Six weeks ago, I earned membership in a club I never wanted to join.
To be honest, I can’t think of a club I’ve ever wanted to join. Maybe it’s a side-effect of a lifetime spent participating in team sports. But when a friend mentions joining a “running club” or a “surfing meet-up,” I balk at the idea of participating in activities with a group of people I didn’t in some way curate on my own. Other times, I think of that Groucho Marx line, “I don’t want to belong to any club that would accept me as one of its members.” I don’t even have a Costco membership.
Then I lost focus for a split second while riding my dirtbike, crashed and tore my ACL, the anterior cruciate ligament, in my right knee.
To be fair, the ACL Club isn’t one anyone asks to join, but once you’re in, you’re a member for life. And as I’ve learned over the past six weeks, as I’ve hobbled around Los Angeles and New York with crutches, and then a knee brace and cane, it has to be one of the largest clubs on earth. Tearing one’s ACL seems to be a right of passage for athletes in just about any sport. I can’t stop to buy paintbrushes at Home Depot without someone stopping me in the parking lot to ask, “ACL?” When I nod in response, the person sighs, slumps and points to his or her own knee. It happens at the grocery store, on the way into restaurants, while walking my dog and at the mall. At this point, I’m expecting each interaction to end with a secret handshake.
Instead, part two of these meet-ups goes something like this:
“Ooo. Rough. You got a good surgeon?”
“Cause if you want a recommendation, I got a guy.”
“I’m good, thank you.”
“Do you want to take my number?”
Each person typically has a lot of advice for me. None of it is solicited, but none of it is unwanted.
Because what I’ve learned in my short time in the club is no matter how much I thought I knew about ACL tears, I knew nothing at all. Well, not nothing. I’ve written several stories about other people’s torn ACLs. I’ve shadowed athletes through physical therapy, covered their groundbreaking surgical procedures and documented their miraculous returns to sport. I’ve written about an athlete’s first knee surgery and their 20th. In 2009, I even scrubbed into an operating room and watched a hamstring ACL reconstruction firsthand, from start to finish, and penned an “Ode to the ACL” for the second installment of the ESPN The Magazine Body Issue.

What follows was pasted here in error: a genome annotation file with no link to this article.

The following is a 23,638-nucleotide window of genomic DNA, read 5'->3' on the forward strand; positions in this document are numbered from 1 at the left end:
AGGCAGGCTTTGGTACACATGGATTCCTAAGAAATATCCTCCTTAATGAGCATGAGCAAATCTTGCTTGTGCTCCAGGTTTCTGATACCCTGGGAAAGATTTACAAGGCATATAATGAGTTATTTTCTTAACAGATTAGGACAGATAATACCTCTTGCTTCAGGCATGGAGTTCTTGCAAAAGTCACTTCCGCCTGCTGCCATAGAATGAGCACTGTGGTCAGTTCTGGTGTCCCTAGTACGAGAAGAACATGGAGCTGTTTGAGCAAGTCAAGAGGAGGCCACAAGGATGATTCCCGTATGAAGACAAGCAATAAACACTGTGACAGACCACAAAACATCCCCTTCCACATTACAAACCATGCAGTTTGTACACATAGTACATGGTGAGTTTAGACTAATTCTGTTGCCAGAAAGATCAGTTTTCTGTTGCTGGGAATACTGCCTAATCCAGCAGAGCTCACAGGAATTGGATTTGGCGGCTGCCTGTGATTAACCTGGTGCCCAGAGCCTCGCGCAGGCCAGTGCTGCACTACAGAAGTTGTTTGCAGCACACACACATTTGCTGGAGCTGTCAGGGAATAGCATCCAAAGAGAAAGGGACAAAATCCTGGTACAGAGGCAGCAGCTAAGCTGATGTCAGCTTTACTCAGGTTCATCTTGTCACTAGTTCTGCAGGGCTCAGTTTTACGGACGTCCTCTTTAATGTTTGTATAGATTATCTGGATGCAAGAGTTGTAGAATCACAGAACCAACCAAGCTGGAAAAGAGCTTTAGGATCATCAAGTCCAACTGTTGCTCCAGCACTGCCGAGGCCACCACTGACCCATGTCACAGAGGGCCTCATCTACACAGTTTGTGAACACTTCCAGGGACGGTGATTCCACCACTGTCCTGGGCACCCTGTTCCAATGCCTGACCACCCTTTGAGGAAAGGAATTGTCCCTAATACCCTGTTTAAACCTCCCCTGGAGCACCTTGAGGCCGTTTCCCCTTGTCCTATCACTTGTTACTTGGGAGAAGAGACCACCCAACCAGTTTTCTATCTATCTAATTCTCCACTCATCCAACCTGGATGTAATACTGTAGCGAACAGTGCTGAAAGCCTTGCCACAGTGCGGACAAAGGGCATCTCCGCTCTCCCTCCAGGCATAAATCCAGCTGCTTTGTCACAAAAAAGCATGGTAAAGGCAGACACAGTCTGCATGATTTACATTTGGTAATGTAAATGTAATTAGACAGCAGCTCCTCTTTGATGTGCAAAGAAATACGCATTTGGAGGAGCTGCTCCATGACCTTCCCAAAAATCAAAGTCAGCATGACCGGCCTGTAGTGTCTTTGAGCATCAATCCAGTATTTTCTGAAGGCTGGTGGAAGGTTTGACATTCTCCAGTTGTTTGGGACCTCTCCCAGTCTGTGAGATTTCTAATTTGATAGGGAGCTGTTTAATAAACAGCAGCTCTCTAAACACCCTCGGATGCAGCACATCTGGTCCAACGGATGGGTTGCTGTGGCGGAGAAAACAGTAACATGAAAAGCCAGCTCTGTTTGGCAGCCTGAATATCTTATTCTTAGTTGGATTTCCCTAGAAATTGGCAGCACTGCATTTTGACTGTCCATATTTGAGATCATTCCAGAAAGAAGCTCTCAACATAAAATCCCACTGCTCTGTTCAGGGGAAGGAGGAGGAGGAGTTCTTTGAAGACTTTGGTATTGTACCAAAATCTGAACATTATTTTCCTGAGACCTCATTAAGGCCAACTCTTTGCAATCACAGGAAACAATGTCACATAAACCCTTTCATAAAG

But I’m realizing that I knew very little about what it would be like to go through the experience myself. This surgery — likely taking place the second week of October — will be my sixth orthopedic surgery. I’ve had an ankle reconstruction, bone fragments removed from my elbow twice, a spine surgery, a rotator cuff/biceps tendon repair and enough stitches and broken bones to legitimize my role as the senior action sports writer at ESPN. But this injury is different.
How I deal with the prehab, surgery and rehab feels integral to how I will spend not just the next 12 months, but the rest of my life. I never felt that way with any previous injury. I never doubted I would return quickly to doing the things I love doing or be better than I was before the injury. And right now, that means riding anything with two wheels, surfing, running, doing yoga and silks and pushing myself as hard as I want to at the gym. One year from now, I plan to be doing all of the above with two legs that are stronger and more flexible than they were the day before I injured my knee. But that will be no easy road.
So as I go into the next year with optimism, positivity, gratefulness for the experience and curiosity, I plan to document it all here in this blog. I will also write about products I’m trying, exercises that work and don’t work and offer as much advice as I can on how to weed through all the advice you are surely to be given if you unwillingly join this club.
Right now, I’m taking advice my surgeon gave to me to remember that this is my knee and my journey and what worked for one might not work for all (me). I am being thoughtful about what suggestions to take and not stressing over my inability to take them all. I think that’s good advice for anyone going through any major event in life, and I’m grateful for the clarity it has given to me.
I’m going to try to write at least once a week, and if anyone reading this blog has suggestions or questions or products you want me to try out, let me know. Email me at email@example.com. I want this to be helpful to all club members, past, present and future.
Heck, maybe I’ll even get that Costco card.